Giving Compass' Take:
- Federal policies are emerging that will strengthen Indigenous communities' land autonomy by encouraging co-management of projects on public lands.
- How can donors help push these policies forward that advoacate for Indigenous leadership in land rights?
- Read more about protecting Indigenous land rights.
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The Department of the Interior announced on Tuesday new guidance to help federal agencies strengthen collaboration with Indigenous Nations in the management of public lands, water, and wildlife. The new policy will support agreements designed to help tribes co-manage projects on public lands that make up 620 million acres divided among four major federal agencies.
For decades, Tribal governments have been fighting for a larger role in the management of public lands. Through unequal treaty agreements, and outright land seizures by the federal government, Indigenous Nations were removed, often violently, from their traditional territories which were then converted into public lands. Currently, federal agencies have a responsibility to provide services required to protect and enhance remaining Indigenous lands, resources, and governments in exchange for those expropriated territories.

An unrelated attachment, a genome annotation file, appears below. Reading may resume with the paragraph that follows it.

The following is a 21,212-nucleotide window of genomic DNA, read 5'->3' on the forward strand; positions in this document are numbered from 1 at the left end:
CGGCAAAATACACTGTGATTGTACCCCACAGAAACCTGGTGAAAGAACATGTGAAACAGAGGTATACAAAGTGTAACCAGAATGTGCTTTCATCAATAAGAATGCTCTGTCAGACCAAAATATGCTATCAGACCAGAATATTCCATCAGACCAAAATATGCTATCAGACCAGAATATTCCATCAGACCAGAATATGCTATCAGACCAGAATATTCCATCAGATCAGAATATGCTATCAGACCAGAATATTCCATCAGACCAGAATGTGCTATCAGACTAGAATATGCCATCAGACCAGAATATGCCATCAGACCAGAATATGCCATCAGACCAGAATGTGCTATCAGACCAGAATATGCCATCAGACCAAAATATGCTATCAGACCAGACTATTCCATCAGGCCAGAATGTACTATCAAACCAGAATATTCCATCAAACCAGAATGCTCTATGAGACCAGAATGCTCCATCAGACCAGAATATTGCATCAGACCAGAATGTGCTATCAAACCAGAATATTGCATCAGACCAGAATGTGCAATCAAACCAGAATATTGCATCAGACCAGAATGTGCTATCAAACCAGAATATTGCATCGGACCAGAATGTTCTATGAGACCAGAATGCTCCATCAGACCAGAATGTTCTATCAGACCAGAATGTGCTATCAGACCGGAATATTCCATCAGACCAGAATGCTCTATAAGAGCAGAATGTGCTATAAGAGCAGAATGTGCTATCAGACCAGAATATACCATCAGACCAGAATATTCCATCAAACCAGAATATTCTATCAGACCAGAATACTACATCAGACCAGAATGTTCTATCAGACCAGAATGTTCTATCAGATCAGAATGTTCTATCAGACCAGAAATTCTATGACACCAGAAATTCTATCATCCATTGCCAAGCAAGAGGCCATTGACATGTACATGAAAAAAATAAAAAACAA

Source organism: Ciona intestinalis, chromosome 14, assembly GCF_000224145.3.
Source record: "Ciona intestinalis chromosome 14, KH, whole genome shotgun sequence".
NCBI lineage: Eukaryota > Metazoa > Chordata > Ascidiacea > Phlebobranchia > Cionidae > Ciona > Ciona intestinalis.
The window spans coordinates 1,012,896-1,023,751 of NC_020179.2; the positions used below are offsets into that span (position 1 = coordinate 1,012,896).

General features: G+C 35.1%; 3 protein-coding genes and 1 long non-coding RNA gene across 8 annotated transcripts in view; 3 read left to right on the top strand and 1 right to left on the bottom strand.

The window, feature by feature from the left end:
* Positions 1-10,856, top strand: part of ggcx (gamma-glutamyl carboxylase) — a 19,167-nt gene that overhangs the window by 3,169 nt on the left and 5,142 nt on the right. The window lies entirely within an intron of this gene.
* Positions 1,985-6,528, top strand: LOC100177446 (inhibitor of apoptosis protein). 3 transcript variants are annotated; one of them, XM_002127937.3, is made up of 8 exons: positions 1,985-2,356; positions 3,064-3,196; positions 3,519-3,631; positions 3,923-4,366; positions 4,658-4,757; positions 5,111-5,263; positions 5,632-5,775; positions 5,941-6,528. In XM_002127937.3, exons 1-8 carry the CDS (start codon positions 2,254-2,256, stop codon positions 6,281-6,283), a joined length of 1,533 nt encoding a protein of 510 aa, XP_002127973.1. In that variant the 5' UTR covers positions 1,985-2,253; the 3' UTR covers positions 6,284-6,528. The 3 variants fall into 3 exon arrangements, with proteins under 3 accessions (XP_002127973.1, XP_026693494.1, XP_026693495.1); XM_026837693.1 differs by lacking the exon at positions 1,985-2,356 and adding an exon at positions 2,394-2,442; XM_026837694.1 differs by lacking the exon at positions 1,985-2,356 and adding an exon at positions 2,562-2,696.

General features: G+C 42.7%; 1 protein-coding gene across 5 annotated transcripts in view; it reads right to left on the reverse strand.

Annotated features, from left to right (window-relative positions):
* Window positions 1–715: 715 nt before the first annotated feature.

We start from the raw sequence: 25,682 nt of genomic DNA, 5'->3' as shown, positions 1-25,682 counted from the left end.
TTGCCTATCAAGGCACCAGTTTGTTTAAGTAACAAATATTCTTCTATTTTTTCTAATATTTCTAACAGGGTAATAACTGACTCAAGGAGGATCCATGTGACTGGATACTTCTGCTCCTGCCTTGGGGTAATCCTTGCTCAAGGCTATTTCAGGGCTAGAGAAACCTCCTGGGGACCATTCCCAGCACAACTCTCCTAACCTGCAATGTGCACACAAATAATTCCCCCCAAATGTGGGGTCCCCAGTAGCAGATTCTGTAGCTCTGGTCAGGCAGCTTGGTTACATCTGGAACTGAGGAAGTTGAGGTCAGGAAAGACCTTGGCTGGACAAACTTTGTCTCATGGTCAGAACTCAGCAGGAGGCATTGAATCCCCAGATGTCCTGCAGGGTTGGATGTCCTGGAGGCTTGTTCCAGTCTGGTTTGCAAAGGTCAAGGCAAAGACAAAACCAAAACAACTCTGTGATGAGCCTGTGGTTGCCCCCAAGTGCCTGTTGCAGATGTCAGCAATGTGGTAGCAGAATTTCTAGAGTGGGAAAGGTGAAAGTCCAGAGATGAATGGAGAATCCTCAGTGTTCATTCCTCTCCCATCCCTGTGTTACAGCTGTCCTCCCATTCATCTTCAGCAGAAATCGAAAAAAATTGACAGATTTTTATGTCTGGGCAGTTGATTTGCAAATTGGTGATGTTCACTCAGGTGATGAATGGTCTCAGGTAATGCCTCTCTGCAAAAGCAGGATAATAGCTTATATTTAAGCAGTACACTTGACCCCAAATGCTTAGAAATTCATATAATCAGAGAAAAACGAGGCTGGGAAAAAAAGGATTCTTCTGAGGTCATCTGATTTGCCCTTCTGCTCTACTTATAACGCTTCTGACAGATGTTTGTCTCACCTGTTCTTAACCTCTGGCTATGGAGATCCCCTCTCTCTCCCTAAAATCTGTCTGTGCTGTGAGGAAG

The Department’s new guidance will help Indigenous communities deal with climate change, navigate limited water resources, and build sustainable food production, but is also a formalized recognition of historic injustices.
“By acknowledging and empowering tribes as partners in co-stewardship of our country’s lands and waters, every American will benefit from strengthened management of our federal land and resources,” said Secretary of the Interior Deb Haaland, in a statement.
Read the full article about Indigenous land management by Brett Marsh at Grist.